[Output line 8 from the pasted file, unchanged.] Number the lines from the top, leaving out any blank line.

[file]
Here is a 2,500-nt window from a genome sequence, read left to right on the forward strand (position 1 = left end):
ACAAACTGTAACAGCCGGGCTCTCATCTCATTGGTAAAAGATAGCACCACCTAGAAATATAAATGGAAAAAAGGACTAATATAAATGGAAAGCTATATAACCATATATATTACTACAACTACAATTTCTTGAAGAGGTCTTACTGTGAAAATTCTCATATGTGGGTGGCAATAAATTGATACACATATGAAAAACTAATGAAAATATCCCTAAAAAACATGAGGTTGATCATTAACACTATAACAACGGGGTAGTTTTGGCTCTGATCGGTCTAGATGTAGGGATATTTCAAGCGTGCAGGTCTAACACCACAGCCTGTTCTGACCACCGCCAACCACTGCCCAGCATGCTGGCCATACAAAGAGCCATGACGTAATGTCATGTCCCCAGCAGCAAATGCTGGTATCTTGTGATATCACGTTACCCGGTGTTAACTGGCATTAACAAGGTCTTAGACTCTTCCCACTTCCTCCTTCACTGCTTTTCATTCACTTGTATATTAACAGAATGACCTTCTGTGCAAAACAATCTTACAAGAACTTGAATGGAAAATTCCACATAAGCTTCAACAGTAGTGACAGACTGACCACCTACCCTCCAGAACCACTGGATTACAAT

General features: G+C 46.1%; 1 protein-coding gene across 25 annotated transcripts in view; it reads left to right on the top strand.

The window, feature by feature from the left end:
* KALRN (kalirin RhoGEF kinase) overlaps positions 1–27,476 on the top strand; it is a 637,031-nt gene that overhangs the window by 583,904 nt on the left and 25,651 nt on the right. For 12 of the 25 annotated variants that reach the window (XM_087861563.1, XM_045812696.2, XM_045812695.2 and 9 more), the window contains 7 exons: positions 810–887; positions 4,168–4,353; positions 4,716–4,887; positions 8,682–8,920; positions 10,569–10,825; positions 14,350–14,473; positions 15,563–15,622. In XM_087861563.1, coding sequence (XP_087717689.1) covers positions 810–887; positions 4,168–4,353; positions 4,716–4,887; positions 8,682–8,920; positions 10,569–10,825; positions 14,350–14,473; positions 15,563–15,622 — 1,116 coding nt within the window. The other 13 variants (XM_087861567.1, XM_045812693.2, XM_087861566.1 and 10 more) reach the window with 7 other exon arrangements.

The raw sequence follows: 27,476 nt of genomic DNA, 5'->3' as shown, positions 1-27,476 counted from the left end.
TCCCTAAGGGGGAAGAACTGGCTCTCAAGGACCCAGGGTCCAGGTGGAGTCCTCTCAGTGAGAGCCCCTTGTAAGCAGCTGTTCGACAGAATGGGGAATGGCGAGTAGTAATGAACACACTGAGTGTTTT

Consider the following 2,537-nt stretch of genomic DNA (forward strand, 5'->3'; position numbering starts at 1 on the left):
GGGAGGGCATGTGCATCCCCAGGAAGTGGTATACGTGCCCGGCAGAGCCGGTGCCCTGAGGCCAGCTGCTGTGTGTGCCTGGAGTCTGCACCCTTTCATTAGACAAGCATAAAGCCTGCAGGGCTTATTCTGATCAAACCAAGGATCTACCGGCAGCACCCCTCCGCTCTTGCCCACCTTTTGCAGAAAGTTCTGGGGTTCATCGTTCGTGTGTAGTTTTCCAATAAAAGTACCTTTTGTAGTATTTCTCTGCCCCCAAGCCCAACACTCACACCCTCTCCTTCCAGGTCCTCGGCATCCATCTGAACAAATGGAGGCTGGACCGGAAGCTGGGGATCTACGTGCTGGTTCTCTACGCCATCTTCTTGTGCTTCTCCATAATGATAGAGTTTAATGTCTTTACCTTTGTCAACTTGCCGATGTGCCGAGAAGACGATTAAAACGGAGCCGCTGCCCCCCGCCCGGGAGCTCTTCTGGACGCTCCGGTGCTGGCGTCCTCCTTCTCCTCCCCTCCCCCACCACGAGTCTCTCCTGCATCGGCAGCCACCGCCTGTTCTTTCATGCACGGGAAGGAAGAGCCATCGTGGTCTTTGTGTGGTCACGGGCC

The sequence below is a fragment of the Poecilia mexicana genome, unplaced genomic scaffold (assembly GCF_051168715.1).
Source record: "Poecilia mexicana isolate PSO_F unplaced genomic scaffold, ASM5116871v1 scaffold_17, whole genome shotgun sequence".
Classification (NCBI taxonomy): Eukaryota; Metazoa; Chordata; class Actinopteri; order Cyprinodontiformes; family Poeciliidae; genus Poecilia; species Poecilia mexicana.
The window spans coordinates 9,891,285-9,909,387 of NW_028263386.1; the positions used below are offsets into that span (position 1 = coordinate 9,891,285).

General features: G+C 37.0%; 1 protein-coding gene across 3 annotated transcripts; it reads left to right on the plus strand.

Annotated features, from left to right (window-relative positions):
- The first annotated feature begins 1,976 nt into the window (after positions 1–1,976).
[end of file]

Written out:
Consider the following 2,537-nt stretch of genomic DNA (forward strand, 5'->3'; position numbering starts at 1 on the left):